New Ford Transits sell like hotcakes, which is great news for those looking for a used Transit as it means they come into the market often. Today’s business owners and fleet managers are likely to be looking for a Mark 6 or Mark 7, both of which are offered in front and rear wheel drive.
The other bonus about the Transit is that it comes in just about every body style you can think of, which makes it very versatile. But what should you look for in a used Ford Transit van, and are there any common faults to be aware of?
The first thing to check is the paperwork – as with any used vehicle it’s important to ensure the HPI check comes back clear and the VIN on the vehicle matches that on the V5 log book. If the van is old enough to need an MOT, look at the certificate to see when the next one is due.
Some dealers such as Vanwise Group offer certified pre-owned vehicles, which means all the above is checked for you and the van undergoes a multipoint inspection to ensure it’s of the standard you would expect.
TDCi Transit models from the earlier 2000s may have issues caused by fuel contamination. In such cases a system flush is necessary, and new injectors, pump and pipes may be on the cards. All that will land you with a bill of around £1,700, so take care to check the vehicle’s history if buying one from that period.
Used Ford Transit vans from 56 plate to 2012 models often need a replacement vapour valve. You’ll know that’s due if the engine starts cutting out when idling or it takes extra effort to get the revs up. While it’s a fairly easy job, changing the vapour valve means the engine will need recoding, which takes the cost to around £200.
If there’s a knocking sound occurring when you take a rear wheel drive model for a test drive, it could mean the propshaft bearings need looking at. Alternatively, the universal joint may need a check. Either way, take it up with the dealer before parting with any money.
Rattling when idling means the timing chain is due for a change, while ratting during acceleration indicates that the flywheel or clutch could go. Dual mass flywheels can be changes to solid units for peace of mind; this will set you back £500 on the six-speed manual model. On models with five-speed transmission it’s about £560.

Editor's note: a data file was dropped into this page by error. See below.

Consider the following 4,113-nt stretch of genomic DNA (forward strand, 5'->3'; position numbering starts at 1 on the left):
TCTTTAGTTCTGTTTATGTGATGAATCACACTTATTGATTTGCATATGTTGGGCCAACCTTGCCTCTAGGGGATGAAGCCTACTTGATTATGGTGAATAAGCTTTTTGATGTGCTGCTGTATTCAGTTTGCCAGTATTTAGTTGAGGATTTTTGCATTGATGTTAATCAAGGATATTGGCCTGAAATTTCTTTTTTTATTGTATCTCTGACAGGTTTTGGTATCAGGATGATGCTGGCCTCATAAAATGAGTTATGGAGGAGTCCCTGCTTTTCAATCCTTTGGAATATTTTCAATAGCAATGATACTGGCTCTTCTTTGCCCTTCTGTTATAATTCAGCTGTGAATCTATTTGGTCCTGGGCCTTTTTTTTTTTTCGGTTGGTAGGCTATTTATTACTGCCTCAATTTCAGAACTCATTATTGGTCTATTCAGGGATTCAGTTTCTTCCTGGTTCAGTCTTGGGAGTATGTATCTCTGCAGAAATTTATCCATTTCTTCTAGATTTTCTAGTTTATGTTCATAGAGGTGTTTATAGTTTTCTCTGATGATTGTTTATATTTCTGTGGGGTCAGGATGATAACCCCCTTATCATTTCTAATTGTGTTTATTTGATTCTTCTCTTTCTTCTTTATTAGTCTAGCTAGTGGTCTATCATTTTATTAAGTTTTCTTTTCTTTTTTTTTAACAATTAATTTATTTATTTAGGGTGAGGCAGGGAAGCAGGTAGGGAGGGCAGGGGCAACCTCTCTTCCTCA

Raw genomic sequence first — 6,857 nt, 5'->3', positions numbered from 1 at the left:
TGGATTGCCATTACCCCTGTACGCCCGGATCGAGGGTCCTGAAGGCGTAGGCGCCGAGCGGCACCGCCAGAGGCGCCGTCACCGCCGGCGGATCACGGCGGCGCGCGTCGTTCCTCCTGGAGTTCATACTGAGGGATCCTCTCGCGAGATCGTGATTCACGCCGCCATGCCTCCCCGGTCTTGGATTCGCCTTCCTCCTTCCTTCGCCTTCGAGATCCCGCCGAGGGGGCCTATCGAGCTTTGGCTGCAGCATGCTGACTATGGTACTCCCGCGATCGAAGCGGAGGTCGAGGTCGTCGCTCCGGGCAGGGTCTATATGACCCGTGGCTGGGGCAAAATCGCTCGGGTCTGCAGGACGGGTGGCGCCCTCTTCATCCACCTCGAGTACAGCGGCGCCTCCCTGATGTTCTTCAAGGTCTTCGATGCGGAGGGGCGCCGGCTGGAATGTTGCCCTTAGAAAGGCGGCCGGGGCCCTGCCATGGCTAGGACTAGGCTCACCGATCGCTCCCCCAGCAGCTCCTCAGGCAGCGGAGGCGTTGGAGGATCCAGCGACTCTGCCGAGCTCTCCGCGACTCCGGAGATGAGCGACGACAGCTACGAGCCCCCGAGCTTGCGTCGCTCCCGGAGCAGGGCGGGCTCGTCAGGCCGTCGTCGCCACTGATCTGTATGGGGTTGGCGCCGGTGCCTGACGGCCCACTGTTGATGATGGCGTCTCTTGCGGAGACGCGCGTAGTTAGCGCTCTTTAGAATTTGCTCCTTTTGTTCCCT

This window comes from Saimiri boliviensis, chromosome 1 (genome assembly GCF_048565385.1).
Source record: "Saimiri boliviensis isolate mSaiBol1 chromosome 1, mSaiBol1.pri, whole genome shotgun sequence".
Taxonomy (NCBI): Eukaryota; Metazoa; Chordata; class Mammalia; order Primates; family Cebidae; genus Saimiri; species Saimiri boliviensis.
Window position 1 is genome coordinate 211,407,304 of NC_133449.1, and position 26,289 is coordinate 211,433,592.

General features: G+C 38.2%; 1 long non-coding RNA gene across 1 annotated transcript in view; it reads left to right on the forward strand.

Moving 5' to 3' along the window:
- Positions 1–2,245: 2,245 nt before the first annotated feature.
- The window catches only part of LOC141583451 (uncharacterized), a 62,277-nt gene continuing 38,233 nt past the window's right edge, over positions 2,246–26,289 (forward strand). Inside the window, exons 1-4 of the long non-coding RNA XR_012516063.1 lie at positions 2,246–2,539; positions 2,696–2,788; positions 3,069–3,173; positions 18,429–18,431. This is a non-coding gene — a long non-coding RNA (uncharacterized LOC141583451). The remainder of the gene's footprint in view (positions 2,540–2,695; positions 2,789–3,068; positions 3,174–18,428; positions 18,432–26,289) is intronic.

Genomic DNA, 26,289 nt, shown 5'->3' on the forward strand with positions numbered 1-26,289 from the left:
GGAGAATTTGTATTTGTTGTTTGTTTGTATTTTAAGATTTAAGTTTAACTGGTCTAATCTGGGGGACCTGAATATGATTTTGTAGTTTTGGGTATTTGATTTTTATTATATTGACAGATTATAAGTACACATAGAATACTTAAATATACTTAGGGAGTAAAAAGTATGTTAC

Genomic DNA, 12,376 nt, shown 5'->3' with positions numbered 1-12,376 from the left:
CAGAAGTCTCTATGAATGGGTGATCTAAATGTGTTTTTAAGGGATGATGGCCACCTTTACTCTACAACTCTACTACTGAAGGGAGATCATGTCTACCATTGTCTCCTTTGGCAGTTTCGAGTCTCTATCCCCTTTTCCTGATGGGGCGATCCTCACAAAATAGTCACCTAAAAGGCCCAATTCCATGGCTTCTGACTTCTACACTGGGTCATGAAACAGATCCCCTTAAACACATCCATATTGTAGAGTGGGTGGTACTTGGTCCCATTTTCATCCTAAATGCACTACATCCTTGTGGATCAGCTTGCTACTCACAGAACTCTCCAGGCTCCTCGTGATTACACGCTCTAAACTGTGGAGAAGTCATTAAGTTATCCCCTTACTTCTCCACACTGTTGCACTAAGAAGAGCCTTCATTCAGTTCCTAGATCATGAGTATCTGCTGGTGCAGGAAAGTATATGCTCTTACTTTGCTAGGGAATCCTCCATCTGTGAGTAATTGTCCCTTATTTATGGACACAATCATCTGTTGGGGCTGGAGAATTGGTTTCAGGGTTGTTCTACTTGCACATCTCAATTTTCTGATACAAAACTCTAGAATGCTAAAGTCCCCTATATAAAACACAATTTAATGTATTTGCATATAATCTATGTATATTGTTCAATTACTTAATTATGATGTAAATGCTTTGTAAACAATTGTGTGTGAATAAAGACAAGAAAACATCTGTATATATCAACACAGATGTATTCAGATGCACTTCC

There are other, straightforward things to check as you are inspecting and test driving a used Ford Transit van. Take time to:
Mark 7 models, being newer, are the better bet and start at around £2,500. Later Mark 6s with higher mileage can start from £1,500. Where you get the van from will affect the price – at auction you will find cheaper deals, but the peace of mind that comes with buying from a dealer is worth the extra money.
Many reputable dealers such as Vanwise Group offer pre-owned commercial vehicles. These have undergone a thorough inspection and HPI checks before reaching the forecourt, so many of the potential issues identified above may already have been rectified. There’s also a level of security involved – your van may come with a warranty and even if it doesn’t, it’s easier to obtain redress from a dealer than if you’ve bought at auction. There may be certain finance options available too that make affording a newer model or higher spec more affordable.
Perhaps the main competitors for the Transit in terms of availability and price are the Vauxhall Vivaro and Renault Trafic. Both rival the shorter wheelbase version of the Transit and have some good discounts.
For the larger transits, the Volkswagen Transporter and Mercedes-Benz Sprinter are the strongest competition. These both have all-wheel drive options, which makes them a solid choice for those doing business in places that suffer from poor weather conditions.
At our used van dealership in Harlow, Vanwise Group offers a wide range of used Ford Transits, as well as selection of other makes and models. Contact your local dealer today to arrange a test drive or find out more about the used commercial vehicles we have in stock.